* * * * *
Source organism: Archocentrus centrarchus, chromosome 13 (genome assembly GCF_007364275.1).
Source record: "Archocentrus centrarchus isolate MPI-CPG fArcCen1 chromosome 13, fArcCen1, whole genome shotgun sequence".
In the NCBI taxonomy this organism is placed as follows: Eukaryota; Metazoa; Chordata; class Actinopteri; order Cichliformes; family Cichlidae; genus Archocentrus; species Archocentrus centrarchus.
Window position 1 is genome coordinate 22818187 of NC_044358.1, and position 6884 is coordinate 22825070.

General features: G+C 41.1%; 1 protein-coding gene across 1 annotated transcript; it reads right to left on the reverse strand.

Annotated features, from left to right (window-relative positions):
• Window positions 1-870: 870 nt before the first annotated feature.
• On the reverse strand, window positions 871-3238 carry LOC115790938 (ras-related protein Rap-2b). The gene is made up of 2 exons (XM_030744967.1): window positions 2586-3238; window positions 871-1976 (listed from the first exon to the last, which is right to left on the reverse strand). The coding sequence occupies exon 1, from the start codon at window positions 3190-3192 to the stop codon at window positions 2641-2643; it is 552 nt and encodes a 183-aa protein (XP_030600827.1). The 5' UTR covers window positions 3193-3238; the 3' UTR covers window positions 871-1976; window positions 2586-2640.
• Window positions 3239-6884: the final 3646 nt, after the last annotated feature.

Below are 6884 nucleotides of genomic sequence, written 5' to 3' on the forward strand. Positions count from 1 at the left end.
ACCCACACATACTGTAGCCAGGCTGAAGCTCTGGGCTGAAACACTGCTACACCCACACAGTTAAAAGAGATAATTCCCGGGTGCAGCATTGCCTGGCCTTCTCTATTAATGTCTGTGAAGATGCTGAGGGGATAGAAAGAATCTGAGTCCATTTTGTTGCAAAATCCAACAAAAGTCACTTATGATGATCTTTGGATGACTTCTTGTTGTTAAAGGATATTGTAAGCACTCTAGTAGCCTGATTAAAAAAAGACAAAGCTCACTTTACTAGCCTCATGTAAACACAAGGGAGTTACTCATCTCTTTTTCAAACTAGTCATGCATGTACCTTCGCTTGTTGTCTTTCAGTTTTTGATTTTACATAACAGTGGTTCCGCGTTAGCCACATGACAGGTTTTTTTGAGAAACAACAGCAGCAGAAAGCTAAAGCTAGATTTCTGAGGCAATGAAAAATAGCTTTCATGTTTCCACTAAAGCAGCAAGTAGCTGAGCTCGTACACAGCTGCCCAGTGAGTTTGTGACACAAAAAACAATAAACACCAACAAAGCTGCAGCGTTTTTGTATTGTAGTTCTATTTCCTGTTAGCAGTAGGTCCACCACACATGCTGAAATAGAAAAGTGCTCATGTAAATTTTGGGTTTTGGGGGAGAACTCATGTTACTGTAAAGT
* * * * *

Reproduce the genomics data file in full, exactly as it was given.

Source organism: Archocentrus centrarchus, chromosome 13 (genome assembly GCF_007364275.1).
Source record: "Archocentrus centrarchus isolate MPI-CPG fArcCen1 chromosome 13, fArcCen1, whole genome shotgun sequence".
In the NCBI taxonomy this organism is placed as follows: Eukaryota; Metazoa; Chordata; class Actinopteri; order Cichliformes; family Cichlidae; genus Archocentrus; species Archocentrus centrarchus.
Window position 1 is genome coordinate 22818187 of NC_044358.1, and position 6884 is coordinate 22825070.

General features: G+C 41.1%; 1 protein-coding gene across 1 annotated transcript; it reads right to left on the reverse strand.

Annotated features, from left to right (window-relative positions):
• Window positions 1-870: 870 nt before the first annotated feature.
• On the reverse strand, window positions 871-3238 carry LOC115790938 (ras-related protein Rap-2b). The gene is made up of 2 exons (XM_030744967.1): window positions 2586-3238; window positions 871-1976 (listed from the first exon to the last, which is right to left on the reverse strand). The coding sequence occupies exon 1, from the start codon at window positions 3190-3192 to the stop codon at window positions 2641-2643; it is 552 nt and encodes a 183-aa protein (XP_030600827.1). The 5' UTR covers window positions 3193-3238; the 3' UTR covers window positions 871-1976; window positions 2586-2640.
• Window positions 3239-6884: the final 3646 nt, after the last annotated feature.

Below are 6884 nucleotides of genomic sequence, written 5' to 3' on the forward strand. Positions count from 1 at the left end.
ACCCACACATACTGTAGCCAGGCTGAAGCTCTGGGCTGAAACACTGCTACACCCACACAGTTAAAAGAGATAATTCCCGGGTGCAGCATTGCCTGGCCTTCTCTATTAATGTCTGTGAAGATGCTGAGGGGATAGAAAGAATCTGAGTCCATTTTGTTGCAAAATCCAACAAAAGTCACTTATGATGATCTTTGGATGACTTCTTGTTGTTAAAGGATATTGTAAGCACTCTAGTAGCCTGATTAAAAAAAGACAAAGCTCACTTTACTAGCCTCATGTAAACACAAGGGAGTTACTCATCTCTTTTTCAAACTAGTCATGCATGTACCTTCGCTTGTTGTCTTTCAGTTTTTGATTTTACATAACAGTGGTTCCGCGTTAGCCACATGACAGGTTTTTTTGAGAAACAACAGCAGCAGAAAGCTAAAGCTAGATTTCTGAGGCAATGAAAAATAGCTTTCATGTTTCCACTAAAGCAGCAAGTAGCTGAGCTCGTACACAGCTGCCCAGTGAGTTTGTGACACAAAAAACAATAAACACCAACAAAGCTGCAGCGTTTTTGTATTGTAGTTCTATTTCCTGTTAGCAGTAGGTCCACCACACATGCTGAAATAGAAAAGTGCTCATGTAAATTTTGGGTTTTGGGGGAGAACTCATGTTACTGTAAAGT